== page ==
Carroll Players is the Theatre Club at Carroll University. This club is open to any student on campus who has an interest in theater. Carroll Players does a variety of events every year such as a 24-Hour Show - where students put on a theatrical production in 24-hours - a murder mystery dinner, an improv show, and more! Members of Carroll Players attend plays in the greater Milwaukee and Chicago area.
Carroll Players have weekly meetings that alternate between business and fun nights, where members can play games and relax. Here at Carroll Players we like to have a variety of students from different majors to be a part of our fun, and exciting club. So please come on in and find out all about us or contact James Zager at 262-524-7303 or firstname.lastname@example.org.
History of the Carroll Players
On June 5, 1896, Carroll College students, under the direction of Professor May Nickell Rankin, performed Bulwer Lyton's "Richelieu" at the former Silurian Casino in Waukesha. The performance, part of Carroll’s Commencement celebration, marked the beginning of a rich heritage of campus and community theater, and established the Carroll Players as Wisconsin's first college and university theater fraternity. The Carroll Players, which have been active in theater production since that date, is today recognized as Wisconsin's oldest active theater organization.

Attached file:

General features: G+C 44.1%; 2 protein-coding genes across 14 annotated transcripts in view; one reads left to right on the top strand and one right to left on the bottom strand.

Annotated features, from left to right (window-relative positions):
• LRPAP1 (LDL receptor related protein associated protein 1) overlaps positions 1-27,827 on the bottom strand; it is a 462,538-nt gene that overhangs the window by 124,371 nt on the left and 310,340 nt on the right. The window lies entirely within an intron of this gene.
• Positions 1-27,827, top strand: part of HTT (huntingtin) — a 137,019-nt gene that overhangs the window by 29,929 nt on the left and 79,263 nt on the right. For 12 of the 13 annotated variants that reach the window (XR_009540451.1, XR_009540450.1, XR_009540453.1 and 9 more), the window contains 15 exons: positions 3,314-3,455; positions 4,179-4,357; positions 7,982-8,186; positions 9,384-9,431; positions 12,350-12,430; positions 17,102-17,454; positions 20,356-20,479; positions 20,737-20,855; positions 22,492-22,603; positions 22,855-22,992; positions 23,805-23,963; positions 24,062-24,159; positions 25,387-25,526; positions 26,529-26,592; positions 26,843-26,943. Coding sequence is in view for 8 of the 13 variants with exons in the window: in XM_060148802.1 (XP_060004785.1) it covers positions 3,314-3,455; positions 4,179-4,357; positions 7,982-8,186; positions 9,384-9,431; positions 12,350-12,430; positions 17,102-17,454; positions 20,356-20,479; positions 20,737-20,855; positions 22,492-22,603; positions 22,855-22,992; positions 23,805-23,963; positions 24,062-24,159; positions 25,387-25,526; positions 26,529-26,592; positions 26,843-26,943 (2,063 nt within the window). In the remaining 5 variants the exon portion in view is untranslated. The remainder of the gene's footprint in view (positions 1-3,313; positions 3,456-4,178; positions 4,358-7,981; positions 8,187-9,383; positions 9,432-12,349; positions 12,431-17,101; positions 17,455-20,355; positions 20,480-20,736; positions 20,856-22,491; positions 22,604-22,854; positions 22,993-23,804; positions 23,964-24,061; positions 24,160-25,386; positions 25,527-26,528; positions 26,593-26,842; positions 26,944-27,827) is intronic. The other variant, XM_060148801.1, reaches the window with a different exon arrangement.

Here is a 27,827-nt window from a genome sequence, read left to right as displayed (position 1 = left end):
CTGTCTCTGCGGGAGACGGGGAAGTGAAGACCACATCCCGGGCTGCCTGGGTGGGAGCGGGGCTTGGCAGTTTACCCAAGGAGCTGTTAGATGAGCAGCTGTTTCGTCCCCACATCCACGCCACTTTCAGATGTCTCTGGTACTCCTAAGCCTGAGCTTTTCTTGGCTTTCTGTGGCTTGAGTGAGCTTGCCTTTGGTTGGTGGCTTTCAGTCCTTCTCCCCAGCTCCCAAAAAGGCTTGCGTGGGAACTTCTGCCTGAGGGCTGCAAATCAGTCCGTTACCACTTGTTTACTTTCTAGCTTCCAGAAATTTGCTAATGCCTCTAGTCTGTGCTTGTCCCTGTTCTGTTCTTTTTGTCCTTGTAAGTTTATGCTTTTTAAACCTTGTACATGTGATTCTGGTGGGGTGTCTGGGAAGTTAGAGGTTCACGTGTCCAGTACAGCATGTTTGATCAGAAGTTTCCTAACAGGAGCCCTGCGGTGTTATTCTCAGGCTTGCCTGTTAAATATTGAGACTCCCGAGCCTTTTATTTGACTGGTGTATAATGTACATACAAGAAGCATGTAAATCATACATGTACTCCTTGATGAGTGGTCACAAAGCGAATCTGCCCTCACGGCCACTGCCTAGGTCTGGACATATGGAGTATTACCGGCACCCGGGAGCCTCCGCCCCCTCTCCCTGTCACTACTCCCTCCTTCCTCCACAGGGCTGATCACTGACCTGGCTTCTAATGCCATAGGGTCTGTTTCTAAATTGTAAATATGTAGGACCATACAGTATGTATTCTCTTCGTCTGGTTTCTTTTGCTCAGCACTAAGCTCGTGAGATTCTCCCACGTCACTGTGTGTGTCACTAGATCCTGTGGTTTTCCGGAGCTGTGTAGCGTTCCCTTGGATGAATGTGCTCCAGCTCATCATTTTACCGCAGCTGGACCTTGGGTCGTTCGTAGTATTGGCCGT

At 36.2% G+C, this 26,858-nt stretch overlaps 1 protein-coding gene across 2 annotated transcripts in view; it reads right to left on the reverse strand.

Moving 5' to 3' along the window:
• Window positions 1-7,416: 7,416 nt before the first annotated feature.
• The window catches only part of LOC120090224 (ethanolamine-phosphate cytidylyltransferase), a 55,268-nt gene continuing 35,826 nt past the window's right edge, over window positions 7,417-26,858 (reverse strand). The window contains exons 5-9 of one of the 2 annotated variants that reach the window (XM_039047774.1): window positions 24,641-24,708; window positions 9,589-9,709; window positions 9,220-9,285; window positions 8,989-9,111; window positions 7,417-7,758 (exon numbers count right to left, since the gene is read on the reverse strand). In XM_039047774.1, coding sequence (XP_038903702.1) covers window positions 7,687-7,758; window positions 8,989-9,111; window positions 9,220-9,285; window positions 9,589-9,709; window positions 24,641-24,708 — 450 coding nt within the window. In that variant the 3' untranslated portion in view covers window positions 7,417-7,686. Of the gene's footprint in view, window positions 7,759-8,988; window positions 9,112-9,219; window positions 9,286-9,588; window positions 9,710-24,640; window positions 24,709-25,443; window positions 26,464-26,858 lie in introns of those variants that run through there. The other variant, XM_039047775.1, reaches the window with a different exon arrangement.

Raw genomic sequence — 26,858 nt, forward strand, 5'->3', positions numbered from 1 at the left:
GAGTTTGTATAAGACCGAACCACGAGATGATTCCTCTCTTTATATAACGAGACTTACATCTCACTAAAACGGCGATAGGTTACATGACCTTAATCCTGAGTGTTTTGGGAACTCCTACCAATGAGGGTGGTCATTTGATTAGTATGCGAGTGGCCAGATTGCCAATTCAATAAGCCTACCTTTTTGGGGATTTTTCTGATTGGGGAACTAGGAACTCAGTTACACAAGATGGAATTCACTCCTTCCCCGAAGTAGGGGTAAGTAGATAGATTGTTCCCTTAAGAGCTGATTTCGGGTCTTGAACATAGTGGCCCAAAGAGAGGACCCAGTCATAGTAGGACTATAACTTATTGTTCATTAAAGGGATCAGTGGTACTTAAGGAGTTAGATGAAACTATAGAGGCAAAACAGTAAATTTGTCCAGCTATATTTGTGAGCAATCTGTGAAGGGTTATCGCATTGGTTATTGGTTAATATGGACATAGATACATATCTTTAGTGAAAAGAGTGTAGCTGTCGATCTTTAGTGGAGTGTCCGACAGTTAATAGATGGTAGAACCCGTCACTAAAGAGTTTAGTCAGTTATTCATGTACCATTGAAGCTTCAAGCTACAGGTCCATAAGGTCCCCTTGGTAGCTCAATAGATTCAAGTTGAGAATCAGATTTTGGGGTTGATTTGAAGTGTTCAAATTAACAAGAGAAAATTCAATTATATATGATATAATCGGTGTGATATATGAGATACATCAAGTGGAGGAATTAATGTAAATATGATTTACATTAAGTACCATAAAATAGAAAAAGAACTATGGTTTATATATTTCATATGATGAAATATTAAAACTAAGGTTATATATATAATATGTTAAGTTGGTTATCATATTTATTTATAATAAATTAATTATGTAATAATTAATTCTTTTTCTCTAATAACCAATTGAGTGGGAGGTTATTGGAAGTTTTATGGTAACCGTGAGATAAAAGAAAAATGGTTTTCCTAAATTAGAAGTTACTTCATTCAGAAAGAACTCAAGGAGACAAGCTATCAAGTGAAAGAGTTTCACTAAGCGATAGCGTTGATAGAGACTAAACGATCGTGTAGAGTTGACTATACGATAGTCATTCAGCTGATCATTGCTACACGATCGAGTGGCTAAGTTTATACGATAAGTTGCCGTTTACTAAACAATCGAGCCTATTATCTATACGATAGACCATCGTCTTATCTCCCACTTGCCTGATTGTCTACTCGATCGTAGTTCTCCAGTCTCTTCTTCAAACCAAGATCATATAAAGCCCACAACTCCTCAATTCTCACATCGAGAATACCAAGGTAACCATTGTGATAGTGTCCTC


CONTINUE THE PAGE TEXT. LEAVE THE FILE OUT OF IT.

The role of the Carroll Players has changed throughout the years - at times, it has been the primary theater performance group and at times, a social support group. Recently, great attention has been paid to this topic. It was decided that the name Carroll Players would identity both the theater productions group as well as a separate social organization. With the unification of Carroll Players as an overarching idea, there has been more opportunity for faculty and student cooperation and growth.
The unification of Carroll Players has allowed students to have more opportunities in the theatrical process, while still having a social group. Students now have the ability to be more involved in the design, directing and producing aspects of the theater season at Carroll. The social organization associated with Carroll Players has continued to search for its relation with the theater department and has settled on being a theater support group, which has weekly social meetings, attends shows, puts on minor productions, and does community service. With the enthusiasm of faculty and students at Carroll, the tradition of the Carroll Players will live on for years to come.